Katie and I often take smoke rides along a reservoir in our hometown. We roll a joint as a way of connecting. The other day we were driving and we started comparing our “crazies.” She lit the piece with three clicks of her red lighter, inhaling deeply. 

“I literally overthink everything he says,” she said as she passed me the joint. I reached for it without looking away from the road. I twisted it a few times between my thumb and index finger, then lifted it to my lips to inhale. I held it there for a minute, then exhaled and coughed. “Me too. I create the most ridiculous stories in my head about what he ‘probably’ means or ‘meant’ to say.” I took another hit. She nodded and said, “I make myself so anxiety ridden, I don’t even know how to calm myself down.” I passed it back to her and looked at her briefly. “Why do you think my phone is shattered? I threw it down the stairs the other night because I got so mad at him for not coming to see me because ‘I felt alone.’” She took a longer puff. We continued looking aimlessly at the winding road ahead. I watched her turn her head towards the pitch-black water.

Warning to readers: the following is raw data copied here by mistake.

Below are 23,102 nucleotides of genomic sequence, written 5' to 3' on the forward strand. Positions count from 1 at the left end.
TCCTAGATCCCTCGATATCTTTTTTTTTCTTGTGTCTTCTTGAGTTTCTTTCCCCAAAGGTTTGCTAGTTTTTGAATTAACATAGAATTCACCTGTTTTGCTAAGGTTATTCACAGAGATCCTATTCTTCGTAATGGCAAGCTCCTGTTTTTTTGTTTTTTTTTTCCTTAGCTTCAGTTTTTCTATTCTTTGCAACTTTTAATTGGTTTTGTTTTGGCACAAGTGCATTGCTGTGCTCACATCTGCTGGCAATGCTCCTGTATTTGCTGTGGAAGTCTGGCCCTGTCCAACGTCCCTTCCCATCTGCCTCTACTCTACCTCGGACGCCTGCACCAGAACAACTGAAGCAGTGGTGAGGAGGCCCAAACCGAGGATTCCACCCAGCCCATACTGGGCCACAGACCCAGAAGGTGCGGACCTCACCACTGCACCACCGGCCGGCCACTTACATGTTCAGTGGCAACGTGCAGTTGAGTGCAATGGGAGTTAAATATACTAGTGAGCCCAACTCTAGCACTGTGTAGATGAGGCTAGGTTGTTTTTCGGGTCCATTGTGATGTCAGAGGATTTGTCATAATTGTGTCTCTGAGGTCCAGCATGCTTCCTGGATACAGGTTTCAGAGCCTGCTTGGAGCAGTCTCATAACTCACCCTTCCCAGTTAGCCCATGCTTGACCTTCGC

There’s a small picture in a teal frame I keep in a junk drawer. My sister Liz had it buried in the bottom of a box she once brought back home from college. The snapshot captures a moment of time so entirely at odds with the memories of my father. It is of me, my father, and Liz doing facial masks together. It was taken at his girlfriend’s house—the one he had cheated on my mom with after eighteen years of marriage. The same woman who sent him to prison. I remember liking her because there were virtually no rules or supervision when we went to stay with them. I felt so guilty for my fondness towards the woman who had caused my mom to spend so many nights crying in the bathroom.